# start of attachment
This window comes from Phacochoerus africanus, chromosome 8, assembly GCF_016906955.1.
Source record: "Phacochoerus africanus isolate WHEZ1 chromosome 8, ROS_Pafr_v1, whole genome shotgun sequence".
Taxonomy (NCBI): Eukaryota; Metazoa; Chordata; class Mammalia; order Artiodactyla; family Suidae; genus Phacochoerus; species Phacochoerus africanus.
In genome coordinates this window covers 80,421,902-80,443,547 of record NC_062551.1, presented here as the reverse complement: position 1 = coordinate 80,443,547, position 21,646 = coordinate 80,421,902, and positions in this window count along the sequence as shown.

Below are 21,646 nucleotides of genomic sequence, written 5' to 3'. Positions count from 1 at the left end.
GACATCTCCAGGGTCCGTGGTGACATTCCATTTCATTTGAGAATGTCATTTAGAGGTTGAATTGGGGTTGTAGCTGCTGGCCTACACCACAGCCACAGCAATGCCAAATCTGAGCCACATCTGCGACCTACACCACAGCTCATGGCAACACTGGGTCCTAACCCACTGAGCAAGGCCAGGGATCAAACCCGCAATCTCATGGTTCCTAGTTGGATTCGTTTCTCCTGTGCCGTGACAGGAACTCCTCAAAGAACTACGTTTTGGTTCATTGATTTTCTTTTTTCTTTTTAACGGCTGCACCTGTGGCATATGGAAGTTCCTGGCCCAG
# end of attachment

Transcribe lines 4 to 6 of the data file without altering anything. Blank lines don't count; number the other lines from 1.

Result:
In genome coordinates this window covers 80,421,902-80,443,547 of record NC_062551.1, presented here as the reverse complement: position 1 = coordinate 80,443,547, position 21,646 = coordinate 80,421,902, and positions in this window count along the sequence as shown.

Below are 21,646 nucleotides of genomic sequence, written 5' to 3'. Positions count from 1 at the left end.
GACATCTCCAGGGTCCGTGGTGACATTCCATTTCATTTGAGAATGTCATTTAGAGGTTGAATTGGGGTTGTAGCTGCTGGCCTACACCACAGCCACAGCAATGCCAAATCTGAGCCACATCTGCGACCTACACCACAGCTCATGGCAACACTGGGTCCTAACCCACTGAGCAAGGCCAGGGATCAAACCCGCAATCTCATGGTTCCTAGTTGGATTCGTTTCTCCTGTGCCGTGACAGGAACTCCTCAAAGAACTACGTTTTGGTTCATTGATTTTCTTTTTTCTTTTTAACGGCTGCACCTGTGGCATATGGAAGTTCCTGGCCCAG